Even faced with a dire financial crisis and a looming recession, European leaders are balking at signing off on a plan that would address -- marginally at best -- some of the problems facing the euro-zone.
Eurozone leaders were struggling on Tuesday to reach agreement on a much-anticipated deal to reverse their spiralling debt crisis amid mounting signals a definitive agreement would not be reached at a key summit on Wednesday night.
According to officials briefed on deliberations, talks between European government negotiators and representatives of Greek bondholders remained inconclusive, putting at risk one of the three key pillars of a deal: a final resolution on Greece's second bail-out.
A draft of the summit communiqué circulated to national capitals late on Tuesday and described to the FT does not include any wording on a completed deal on Greek bondholder haircuts, and instead refers only to a second bail-out being concluded sometime in the future. No timetable is mentioned.
In addition, a separate "draft terms and conditions" paper on a second key pillar in the deal - beefing up the eurozone's €440bn rescue fund - makes clear that leaders will be unable to attach a figure to how much firepower the leveraged fund will have. "A more precise number on the extent of leverage can only be determined after contacts with potential investors," the draft states.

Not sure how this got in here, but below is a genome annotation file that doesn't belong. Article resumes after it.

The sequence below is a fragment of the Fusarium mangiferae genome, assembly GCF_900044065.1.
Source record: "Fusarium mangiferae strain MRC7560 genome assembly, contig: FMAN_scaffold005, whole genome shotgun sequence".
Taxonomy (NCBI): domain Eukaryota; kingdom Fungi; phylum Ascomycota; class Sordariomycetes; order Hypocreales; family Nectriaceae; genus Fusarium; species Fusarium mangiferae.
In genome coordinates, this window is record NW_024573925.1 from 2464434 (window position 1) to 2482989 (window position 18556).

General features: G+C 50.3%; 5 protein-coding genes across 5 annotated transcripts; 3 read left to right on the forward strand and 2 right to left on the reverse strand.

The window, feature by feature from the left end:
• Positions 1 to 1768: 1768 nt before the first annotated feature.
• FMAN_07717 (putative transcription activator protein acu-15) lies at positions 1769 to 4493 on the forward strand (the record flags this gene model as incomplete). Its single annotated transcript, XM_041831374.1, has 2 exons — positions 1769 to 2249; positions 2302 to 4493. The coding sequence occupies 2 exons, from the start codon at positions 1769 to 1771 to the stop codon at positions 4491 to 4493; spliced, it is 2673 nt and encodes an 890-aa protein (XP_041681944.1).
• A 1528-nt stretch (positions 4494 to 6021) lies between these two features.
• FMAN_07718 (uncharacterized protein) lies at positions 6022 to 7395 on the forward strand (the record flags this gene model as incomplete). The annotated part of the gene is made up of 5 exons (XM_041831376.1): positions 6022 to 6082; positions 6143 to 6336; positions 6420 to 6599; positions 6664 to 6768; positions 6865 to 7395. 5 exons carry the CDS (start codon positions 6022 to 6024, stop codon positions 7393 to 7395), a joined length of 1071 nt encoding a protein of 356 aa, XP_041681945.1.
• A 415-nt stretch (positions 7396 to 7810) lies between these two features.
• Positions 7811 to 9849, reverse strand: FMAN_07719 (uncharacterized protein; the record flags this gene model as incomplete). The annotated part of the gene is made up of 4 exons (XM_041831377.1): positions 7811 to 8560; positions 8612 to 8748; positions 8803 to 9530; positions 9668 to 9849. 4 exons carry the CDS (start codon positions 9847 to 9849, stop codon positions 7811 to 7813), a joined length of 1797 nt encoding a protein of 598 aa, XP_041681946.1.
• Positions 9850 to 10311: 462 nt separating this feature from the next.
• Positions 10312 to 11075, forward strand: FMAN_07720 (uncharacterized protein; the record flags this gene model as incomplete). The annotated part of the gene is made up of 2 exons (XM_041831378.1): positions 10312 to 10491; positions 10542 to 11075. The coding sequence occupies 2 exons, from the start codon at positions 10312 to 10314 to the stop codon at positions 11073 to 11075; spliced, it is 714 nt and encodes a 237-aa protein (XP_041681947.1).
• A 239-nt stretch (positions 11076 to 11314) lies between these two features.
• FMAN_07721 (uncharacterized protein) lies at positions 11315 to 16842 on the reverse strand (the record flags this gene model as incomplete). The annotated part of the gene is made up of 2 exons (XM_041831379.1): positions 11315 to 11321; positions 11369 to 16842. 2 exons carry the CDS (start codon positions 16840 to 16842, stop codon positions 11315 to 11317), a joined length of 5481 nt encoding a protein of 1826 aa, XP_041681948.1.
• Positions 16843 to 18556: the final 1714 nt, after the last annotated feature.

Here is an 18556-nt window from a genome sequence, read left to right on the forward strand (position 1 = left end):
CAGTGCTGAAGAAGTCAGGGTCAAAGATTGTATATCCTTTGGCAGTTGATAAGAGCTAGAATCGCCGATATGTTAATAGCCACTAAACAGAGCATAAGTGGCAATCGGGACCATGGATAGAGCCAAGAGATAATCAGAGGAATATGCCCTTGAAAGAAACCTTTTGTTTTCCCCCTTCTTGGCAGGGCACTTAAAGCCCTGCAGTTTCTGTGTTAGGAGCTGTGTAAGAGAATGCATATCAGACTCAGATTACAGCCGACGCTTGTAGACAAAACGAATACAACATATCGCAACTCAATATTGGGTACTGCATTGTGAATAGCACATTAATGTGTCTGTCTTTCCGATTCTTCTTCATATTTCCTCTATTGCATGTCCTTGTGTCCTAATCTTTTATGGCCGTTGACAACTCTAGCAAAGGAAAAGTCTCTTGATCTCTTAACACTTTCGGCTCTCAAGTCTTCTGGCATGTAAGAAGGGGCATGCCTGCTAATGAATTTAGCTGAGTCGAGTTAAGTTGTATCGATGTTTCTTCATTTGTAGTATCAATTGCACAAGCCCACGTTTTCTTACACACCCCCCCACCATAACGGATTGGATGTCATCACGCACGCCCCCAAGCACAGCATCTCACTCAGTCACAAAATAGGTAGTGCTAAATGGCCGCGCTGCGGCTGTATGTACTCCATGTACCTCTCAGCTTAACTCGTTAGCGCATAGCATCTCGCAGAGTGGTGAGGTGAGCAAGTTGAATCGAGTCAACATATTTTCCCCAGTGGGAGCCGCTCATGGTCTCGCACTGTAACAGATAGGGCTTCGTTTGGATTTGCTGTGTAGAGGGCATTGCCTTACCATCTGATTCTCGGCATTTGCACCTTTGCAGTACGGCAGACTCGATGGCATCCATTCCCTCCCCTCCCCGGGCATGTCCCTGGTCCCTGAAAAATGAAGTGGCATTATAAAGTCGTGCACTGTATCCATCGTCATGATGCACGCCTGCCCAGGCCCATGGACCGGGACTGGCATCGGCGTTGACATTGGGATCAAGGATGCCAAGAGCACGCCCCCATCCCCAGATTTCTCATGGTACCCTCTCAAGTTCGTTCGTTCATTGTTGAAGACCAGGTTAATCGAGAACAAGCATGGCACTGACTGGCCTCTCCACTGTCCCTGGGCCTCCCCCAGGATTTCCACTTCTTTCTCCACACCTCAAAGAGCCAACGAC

The draft communiqué suggests final details of the overhauled €440bn fund, formally known as the European financial stability facility, may not be concluded until eurozone finance ministers meet again. Their next scheduled meeting is not until November 7.
Read between the lines here and the depressing fact emerges that even with the leadership of France and Germany, the rest of the euro zone is refusing to go along with admittedly, painful medicine.
Private bondholders of Greek debt are refusing to accept the 60% haircut being demanded by the IMF and ECB. Of course, governments could take a bigger hit themselves to lessen the shock of bondholders losing 60 cents on the dollar of their investments. But that just isn't in the cards and the last offer from the bondholders was a little over 40% cut - far short of what's needed to save Greece from default.
And it's not surprising that member states are balking at beefing up the EFSF fund. The Dutch parliament, for instance, has made it clear they will not vote for any more "half-measures." They want the crisis fully addressed and 440 bn euros - even if leveraged up to 1 or 2 trillion - would not be enough if Greek default led to a dominoe effect throughout southern europe.
After high hopes going into the week that a plan could be agreed to, euro zone members have fallen back into quarrelling and refusing to act as one. This is a recipe for disaster sooner rather than later.